Let's make the internet save by default!
There's no need to choose between privacy and youth protection. We can have both.
For decades, many governments have silently tolerated that the internet is no safe place for children. Studies have shown that most children have been exposed to pornography by the age of only 13, most often by accident.
Considering the harm that pornography can inflict, especially on children, we believe that the status quo is not acceptable. Children must be protected from harmful content with effective measures.
Yet, any solution to this problem must be designed carefully as it's easy to harm privacy trying to address this problem. Sadly, age verification for online services isn't as unproblematic as showing an ID card at a liquor store. On the internet, activities can be tracked and stored for years and sensitive data might be leaked.
Currently, the internet is unsafe by default. We want to make it safe by default.
Our vision is to create a solution that is effective and easy to implement while preserving privacy. Further, the solution should be easy to enforce by governments.
By extending HTTP, the protocol that powers most of the internet, we can archive a solution that fulfills all of our requirements. The basic idea allow websites to tell clients whether their content is safe or not - users still have full control.
How it works
A new specification for HTTP can define how websites communicate whether or not they serve inappropriate content. Clients, such as web browsers, can then decide to show or discard the content based on a preference of the user.
Let's break it down into a small example. If you browse an online blog, your browser might send a request asking "Hey blog, could you send me this post?". With the new specification, the blog will either respond with "Sure, everything is safe, here's the post" or "Here's the post, but be aware that it might contain inappropriate content". Based on your preferences, the browser will then show or hide the post.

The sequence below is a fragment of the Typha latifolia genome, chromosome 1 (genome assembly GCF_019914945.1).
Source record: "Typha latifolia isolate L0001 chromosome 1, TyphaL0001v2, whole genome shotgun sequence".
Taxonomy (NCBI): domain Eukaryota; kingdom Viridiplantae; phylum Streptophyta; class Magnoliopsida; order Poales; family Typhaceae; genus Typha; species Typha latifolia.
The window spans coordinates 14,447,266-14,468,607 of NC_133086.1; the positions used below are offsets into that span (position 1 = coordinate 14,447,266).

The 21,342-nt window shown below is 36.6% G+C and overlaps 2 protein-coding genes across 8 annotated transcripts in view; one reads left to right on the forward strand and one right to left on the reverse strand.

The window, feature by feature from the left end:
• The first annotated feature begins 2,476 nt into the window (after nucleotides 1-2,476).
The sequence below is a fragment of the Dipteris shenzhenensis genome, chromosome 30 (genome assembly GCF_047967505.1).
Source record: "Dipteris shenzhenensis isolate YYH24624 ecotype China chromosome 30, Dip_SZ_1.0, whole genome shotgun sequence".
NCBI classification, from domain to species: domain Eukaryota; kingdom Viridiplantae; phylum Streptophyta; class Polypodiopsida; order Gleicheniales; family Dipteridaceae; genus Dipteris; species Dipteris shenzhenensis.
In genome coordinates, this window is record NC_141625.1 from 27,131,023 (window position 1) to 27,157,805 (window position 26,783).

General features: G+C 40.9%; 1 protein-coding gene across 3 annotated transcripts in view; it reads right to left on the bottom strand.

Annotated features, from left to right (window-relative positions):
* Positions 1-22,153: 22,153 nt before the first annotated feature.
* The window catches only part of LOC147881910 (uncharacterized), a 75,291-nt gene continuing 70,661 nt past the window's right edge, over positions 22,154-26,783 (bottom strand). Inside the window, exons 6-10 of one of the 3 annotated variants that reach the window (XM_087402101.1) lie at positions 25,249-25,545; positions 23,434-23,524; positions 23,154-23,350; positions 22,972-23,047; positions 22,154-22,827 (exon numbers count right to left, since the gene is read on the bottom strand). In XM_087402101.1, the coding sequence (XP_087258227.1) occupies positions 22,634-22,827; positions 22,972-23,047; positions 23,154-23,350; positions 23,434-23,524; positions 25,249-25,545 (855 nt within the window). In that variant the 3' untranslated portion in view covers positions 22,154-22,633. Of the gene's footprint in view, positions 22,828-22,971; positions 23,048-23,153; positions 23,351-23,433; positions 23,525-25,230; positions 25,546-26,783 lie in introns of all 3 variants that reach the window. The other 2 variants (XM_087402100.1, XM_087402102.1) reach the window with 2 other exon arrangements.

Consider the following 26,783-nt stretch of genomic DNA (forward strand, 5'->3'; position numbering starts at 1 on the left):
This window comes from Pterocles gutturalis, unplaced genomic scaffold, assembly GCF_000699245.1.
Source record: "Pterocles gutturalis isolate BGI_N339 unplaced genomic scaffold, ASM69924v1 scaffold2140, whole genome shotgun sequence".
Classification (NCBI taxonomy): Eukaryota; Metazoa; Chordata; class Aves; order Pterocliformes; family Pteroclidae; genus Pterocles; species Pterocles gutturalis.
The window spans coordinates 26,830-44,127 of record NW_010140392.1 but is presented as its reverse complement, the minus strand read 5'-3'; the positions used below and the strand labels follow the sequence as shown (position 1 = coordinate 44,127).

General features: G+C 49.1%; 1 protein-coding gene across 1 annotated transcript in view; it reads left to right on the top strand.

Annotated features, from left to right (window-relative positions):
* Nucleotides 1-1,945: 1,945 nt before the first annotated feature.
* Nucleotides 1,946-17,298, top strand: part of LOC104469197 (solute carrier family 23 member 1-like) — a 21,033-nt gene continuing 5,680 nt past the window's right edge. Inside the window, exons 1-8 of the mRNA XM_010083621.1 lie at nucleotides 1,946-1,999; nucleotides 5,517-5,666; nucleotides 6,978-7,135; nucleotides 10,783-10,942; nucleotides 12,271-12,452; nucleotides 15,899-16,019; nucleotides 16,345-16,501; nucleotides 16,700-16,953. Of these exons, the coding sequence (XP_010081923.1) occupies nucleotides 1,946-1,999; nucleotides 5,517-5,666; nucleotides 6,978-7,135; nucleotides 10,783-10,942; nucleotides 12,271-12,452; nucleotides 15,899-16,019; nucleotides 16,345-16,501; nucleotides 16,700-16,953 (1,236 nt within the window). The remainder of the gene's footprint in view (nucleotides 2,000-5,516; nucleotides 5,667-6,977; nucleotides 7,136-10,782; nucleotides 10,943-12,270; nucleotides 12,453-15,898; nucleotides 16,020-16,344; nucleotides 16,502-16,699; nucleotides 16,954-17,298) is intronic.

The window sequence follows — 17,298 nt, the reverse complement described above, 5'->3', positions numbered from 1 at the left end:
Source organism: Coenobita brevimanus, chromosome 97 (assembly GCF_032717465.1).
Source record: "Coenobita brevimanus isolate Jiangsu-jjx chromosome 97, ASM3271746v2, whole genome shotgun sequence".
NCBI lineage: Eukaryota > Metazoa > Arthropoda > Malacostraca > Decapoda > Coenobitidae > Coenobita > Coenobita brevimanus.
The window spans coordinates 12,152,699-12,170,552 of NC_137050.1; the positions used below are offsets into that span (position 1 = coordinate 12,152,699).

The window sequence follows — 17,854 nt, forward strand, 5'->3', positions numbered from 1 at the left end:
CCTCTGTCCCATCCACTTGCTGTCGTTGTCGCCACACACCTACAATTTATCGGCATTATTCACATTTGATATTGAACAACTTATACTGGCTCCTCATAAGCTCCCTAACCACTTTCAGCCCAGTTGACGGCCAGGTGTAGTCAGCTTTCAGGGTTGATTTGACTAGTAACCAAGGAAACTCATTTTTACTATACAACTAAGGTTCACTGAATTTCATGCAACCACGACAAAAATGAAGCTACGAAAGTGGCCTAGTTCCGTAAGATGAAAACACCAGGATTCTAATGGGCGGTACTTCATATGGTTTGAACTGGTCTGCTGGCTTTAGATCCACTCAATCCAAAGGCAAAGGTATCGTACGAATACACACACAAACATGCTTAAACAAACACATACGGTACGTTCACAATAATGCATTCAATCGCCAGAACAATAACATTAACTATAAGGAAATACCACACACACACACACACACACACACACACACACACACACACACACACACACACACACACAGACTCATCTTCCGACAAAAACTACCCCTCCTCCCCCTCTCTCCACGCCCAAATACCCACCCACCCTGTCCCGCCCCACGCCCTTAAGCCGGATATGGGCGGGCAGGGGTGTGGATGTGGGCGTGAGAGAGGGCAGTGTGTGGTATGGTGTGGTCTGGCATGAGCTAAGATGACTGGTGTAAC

Why is this a great solution?
It's part of the internet.
It's not a filter list or an add-on, but part of the HTTP protocol and therefore available for everyone.
It's simple to implement.
Most websites will only require minimal changes to support the specification. Web browsers, too, can easily support it.
Websites like Reddit or Twitter are hard to block effectively with filter lists. With our approach, websites can define precisely which parts of their content are not safe.
It protects your privacy.
For websites, browsers with different preferences look identical.
It can be enforced by lawmakers.
Governments can demand that websites comply with the specification so they don't label unsafe content as safe. Since it's easy to implement, that's not a difficult demand and lawmakers should face few problems. Read more.
Anyone with an administrative account will be able to change their setting to display all content if they want. Governments can't use it for censorship.
It can be the new default.
The specification can be introduced gradually until it's supported by default on most websites and browsers and blocking unsafe content becomes the default setting.
How can I get involved?
Join our team
Everyone is welcome to join our team! Even small contributions are highly appreciated.
If you want to help us with outreach, development, design or any other topic let us know!
We're happy to hear from you!
If you have any questions, feedback or suggestions, or you just want to get to know us, do not hesitate to contact us.